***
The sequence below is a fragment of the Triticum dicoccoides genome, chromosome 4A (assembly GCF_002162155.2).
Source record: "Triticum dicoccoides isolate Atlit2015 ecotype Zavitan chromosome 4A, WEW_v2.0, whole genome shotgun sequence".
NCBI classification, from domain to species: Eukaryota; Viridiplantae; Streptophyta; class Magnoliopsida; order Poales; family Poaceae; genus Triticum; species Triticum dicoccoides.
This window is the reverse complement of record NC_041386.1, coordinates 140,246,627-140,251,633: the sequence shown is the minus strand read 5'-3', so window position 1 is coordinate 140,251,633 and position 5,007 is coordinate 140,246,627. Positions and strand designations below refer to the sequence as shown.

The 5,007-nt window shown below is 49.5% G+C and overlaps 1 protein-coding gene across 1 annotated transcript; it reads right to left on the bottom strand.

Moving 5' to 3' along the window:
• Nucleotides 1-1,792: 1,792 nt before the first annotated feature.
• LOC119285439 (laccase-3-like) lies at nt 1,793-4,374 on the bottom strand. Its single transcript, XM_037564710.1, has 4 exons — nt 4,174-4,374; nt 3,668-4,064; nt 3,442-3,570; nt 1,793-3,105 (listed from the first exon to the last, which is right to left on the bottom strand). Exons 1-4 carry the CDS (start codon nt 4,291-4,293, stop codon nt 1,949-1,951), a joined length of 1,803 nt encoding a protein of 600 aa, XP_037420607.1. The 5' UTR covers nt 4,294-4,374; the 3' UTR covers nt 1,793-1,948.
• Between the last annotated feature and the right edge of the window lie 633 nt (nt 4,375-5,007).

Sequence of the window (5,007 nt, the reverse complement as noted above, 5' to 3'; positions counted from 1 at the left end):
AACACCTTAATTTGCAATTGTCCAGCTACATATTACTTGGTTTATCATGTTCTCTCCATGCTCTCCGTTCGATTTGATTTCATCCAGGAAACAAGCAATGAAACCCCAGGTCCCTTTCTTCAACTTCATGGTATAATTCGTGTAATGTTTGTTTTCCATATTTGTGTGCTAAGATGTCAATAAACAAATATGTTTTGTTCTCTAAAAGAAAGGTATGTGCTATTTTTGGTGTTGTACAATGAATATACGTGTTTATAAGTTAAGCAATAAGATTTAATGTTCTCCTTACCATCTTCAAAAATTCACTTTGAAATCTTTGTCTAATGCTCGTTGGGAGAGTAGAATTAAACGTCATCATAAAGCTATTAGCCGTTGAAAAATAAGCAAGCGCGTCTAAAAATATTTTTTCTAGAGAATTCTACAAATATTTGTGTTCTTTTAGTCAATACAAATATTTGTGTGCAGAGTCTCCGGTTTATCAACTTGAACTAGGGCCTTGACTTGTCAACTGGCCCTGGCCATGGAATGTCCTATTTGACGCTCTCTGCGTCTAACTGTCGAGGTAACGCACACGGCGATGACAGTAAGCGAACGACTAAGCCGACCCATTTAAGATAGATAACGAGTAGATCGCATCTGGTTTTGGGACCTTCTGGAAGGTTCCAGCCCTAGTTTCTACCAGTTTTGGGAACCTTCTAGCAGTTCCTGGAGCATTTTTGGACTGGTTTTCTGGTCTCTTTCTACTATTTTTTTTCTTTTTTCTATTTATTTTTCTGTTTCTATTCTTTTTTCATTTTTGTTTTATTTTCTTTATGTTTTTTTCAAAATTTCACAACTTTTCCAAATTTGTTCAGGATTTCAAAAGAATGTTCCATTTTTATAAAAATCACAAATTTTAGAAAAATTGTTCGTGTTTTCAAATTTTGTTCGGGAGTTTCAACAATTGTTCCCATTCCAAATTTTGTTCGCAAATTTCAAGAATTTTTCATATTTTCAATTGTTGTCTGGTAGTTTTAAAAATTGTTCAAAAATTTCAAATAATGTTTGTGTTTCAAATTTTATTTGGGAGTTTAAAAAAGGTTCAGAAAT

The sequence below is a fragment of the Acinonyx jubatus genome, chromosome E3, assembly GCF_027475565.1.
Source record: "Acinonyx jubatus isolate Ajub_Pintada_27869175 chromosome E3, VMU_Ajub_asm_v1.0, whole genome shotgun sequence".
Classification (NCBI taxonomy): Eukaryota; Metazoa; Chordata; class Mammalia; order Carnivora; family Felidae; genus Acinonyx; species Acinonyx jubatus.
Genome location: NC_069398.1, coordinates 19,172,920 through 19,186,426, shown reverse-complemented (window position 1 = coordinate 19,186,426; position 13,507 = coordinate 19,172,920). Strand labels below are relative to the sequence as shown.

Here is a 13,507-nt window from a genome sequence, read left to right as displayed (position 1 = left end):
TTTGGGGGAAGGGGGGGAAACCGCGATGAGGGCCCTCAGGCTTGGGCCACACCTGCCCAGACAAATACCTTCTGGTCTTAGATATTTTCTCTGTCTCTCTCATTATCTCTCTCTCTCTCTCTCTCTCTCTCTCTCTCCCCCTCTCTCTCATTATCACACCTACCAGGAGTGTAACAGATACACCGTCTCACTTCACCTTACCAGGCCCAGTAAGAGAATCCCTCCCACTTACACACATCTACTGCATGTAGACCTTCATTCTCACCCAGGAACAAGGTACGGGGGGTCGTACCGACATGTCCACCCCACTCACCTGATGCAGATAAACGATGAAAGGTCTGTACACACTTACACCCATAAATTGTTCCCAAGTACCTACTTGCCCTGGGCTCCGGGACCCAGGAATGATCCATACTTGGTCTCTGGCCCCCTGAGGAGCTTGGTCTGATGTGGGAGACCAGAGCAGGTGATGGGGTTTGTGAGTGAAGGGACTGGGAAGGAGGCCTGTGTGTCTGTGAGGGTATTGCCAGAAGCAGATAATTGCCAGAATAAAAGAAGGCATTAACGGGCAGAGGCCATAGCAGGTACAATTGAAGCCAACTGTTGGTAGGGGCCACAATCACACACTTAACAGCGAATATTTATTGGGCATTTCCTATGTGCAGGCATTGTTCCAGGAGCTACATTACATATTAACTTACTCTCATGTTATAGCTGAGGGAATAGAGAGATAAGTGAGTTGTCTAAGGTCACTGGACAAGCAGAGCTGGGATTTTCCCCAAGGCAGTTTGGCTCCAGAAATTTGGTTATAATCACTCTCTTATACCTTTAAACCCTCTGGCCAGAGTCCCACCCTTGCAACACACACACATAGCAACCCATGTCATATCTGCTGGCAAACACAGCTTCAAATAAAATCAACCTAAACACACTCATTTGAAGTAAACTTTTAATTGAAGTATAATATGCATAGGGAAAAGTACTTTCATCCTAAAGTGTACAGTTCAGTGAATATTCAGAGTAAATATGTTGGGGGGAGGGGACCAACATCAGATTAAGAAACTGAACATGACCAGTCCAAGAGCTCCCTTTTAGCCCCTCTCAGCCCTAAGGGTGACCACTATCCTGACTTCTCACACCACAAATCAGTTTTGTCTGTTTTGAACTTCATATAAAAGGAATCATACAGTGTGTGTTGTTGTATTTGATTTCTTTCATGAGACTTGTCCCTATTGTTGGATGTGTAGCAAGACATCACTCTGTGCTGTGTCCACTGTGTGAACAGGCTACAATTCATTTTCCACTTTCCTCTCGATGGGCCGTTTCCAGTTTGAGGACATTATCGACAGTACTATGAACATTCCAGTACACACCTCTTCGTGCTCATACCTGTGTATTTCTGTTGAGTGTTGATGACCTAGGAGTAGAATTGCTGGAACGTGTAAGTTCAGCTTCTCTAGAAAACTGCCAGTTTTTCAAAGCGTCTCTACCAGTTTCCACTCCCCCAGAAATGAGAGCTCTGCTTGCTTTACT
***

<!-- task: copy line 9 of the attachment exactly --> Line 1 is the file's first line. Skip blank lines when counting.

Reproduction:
• Between the last annotated feature and the right edge of the window lie 633 nt (nt 4,375-5,007).